When I left home, my father took me to the airport. As we drove, he offered advice. Advice that has helped me throughout my life.
"Remember, nothing is ever as good as it seems, or as bad as it seems," was the advice he gave me that day. He also bought me a watch. I think he was mildly irritated that I didn't own a watch. How was I supposed to get anywhere on time without a watch?
When he dropped me off at the airport, I hugged him. I told him I loved him. But no one cried, and I had a new watch. About two months later, I was doing something stupid and I broke the watch.
Last week, I dropped my wife and our oldest daughter off at the airport for the freshman-year trip to college. We cried the whole way. Caroline uses her phone as a watch, so there was no stopping, except for gas and some Slim Jims. On the way there, I felt obligated to give some advice -- to cram the last 17 years and 9 months into some profound and worldly wisdom. As I started to warm up my vocal cords for the marathon, Caroline said, "Oh Dad, you're not going to give me the bathroom advice again are you?"
I was not. I was preparing to give advice that was more universal. Something she could tell her children, maybe grandchildren about. I had no family watch to pass down to her, so this was a big deal. Not the bathroom advice.
Caroline has grown very tall, and one day she said that it was very unnerving to see other people over the top of public bathroom stalls. I am a tall man and I told her what I did. I told her to duck and look down when you enter or exit the stalls. Don't make eye contact. It was "throw away" advice, not the kind of counsel you give your daughter when she is leaving the nest.
So now on the way to the airport I had to say, "Don't tell your grandkids about the stall thing. Make up something better." I never got the chance to give her great advice. On the car ride, I repeated what my parents told me. We cried a little, tried to back away from the bathroom advice, and next thing you know we were at the airport.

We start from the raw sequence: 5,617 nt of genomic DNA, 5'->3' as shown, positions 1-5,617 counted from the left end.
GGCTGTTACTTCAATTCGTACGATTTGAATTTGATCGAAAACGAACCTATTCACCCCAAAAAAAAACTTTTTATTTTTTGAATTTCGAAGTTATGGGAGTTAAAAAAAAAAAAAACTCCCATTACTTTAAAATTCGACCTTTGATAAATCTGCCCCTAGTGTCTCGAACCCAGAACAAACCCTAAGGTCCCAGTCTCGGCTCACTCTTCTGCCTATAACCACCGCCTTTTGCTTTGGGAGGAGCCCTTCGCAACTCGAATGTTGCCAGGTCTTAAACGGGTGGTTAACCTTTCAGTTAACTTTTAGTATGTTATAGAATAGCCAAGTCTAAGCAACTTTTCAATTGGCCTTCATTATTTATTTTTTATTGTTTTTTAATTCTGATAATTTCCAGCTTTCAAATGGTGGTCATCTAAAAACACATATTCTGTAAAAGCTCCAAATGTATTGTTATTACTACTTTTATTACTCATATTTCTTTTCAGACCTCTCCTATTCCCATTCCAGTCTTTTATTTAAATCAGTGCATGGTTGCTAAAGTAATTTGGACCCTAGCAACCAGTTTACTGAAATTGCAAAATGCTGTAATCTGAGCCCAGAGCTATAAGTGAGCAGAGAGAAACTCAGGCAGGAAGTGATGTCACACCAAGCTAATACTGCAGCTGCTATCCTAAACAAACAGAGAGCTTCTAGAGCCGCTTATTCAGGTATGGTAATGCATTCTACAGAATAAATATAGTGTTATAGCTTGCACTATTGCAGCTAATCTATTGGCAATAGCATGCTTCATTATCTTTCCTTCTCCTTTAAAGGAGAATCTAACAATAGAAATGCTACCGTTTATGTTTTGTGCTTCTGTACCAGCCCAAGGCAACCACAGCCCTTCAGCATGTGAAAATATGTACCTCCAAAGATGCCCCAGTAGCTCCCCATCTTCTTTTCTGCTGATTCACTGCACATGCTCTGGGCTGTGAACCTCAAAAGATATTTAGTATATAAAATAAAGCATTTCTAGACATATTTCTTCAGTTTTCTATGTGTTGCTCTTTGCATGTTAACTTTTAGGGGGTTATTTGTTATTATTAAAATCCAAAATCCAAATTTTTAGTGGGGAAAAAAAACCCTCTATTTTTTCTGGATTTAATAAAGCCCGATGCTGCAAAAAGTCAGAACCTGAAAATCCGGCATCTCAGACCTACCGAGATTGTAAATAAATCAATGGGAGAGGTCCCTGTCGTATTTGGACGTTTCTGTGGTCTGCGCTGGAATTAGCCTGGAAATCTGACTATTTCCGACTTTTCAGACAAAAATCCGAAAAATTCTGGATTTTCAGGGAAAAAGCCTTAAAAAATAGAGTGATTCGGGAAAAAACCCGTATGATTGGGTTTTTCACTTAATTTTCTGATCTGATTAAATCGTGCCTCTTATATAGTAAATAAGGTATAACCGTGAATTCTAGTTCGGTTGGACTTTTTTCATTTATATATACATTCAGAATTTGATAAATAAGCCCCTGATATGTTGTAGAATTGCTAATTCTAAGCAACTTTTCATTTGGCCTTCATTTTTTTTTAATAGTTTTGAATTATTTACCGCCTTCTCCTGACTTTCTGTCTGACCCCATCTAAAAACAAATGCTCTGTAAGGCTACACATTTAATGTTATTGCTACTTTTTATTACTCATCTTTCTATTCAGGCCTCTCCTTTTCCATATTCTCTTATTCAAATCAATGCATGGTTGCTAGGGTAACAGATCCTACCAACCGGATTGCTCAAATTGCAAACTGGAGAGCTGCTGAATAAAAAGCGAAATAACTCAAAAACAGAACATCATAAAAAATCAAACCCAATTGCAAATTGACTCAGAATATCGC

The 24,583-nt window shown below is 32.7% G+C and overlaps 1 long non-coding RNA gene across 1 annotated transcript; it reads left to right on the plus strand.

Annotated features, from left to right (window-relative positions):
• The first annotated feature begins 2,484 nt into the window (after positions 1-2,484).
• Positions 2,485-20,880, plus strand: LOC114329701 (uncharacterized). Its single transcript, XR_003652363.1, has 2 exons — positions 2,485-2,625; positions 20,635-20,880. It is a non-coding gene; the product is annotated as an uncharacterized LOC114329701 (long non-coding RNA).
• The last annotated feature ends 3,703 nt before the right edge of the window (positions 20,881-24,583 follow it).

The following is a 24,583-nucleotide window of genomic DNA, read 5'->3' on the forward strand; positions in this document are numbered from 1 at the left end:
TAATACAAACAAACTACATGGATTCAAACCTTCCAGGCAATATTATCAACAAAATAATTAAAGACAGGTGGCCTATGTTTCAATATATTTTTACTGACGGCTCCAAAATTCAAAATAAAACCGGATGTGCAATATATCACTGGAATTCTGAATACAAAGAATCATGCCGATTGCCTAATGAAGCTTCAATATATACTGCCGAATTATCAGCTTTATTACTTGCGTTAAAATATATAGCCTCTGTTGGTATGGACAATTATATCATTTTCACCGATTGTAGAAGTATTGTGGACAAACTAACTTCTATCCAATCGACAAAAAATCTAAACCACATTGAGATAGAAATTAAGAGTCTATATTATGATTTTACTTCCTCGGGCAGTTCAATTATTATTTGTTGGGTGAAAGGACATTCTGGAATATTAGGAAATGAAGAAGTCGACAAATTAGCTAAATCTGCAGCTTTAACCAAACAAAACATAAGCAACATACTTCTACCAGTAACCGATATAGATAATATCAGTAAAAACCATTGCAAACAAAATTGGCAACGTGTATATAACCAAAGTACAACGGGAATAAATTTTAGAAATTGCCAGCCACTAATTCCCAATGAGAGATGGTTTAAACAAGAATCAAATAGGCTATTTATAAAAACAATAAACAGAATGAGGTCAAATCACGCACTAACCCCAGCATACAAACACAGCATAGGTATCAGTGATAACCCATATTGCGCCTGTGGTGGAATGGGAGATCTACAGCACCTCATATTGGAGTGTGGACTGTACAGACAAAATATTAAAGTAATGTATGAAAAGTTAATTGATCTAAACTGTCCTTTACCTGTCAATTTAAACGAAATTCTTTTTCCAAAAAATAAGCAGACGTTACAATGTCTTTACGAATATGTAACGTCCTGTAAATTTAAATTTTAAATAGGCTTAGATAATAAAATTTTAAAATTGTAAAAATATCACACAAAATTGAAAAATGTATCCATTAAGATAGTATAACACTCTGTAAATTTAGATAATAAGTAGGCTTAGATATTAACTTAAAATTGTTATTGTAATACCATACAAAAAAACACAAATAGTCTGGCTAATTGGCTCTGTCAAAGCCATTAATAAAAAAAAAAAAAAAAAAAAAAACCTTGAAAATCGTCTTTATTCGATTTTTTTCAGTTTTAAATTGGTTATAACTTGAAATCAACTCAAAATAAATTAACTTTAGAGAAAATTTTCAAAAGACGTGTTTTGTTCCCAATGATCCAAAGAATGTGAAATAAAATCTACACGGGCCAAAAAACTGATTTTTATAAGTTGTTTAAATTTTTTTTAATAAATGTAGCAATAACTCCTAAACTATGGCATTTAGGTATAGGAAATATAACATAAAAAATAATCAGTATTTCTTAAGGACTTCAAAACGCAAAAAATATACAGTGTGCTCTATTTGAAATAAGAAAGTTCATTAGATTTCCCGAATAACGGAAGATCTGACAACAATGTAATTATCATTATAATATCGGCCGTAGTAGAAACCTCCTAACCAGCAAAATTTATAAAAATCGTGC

Years ago when my wife Laura got dropped off at college, she was the one offering all the advice. Laura had a little sister, Deborah, who was 9 years younger. My wife considered herself a second mother to Deborah. So Laura took my mother-in-law aside and doled out advice on how to take care of Deborah while she was off at college.
Caroline did not give advice on how we should deal with her younger sister Julia. So we were without a playbook, until my sister Ellen offered some suggestions. Ellen was the youngest in our large family. Our sister Ann was the second youngest. They were very close, like my daughters are. Aunt Ellen suggested we spend some attention on our younger daughter Julia because she has just lost her best friend. My younger daughter disagrees. She does not want us to focus, like a white hot laser, on her. She would like less focus from us and she would like us to give her more money.
My sister wrote me that dropping her older sister off at the airport was a Top 10 Traumatic Moment in her life. Here is what she wrote me:
"Anticipating being the last child at home with my parents made me very sad. So sad, in fact, that I had a serious meltdown in the bathroom at the Denver airport after my sister Ann boarded the plane.
"Ann, my advocate, protector, cheerleader and best friend, was leaving and taking half of our closet with her.
"Lifesavers was running an ad campaign that year about being a lifesaver. A woman came up to me in the bathroom and said, `Looks like you could use a Lifesaver'-- not super-witty but straight from the commercial, and she actually had a pack of Lifesavers with her. I accepted because this was before my germ-a-phobe years, so accepting candy from a stranger in a public bathroom was acceptable. Her offering distracted me enough to get myself together for at least a few hours. So be gentle with Julia."
That reminds me. I have to put an addendum to my bathroom advice for three years from now when Julia will head off. Don't make eye contact in a bathroom and don't accept candy from strangers.
Thomas Lawlor lives in Southport with his wife and two daughters. His "A Father's Journal" appears every other Friday. He can be reached by email at Tlawlor@mcommunications.com .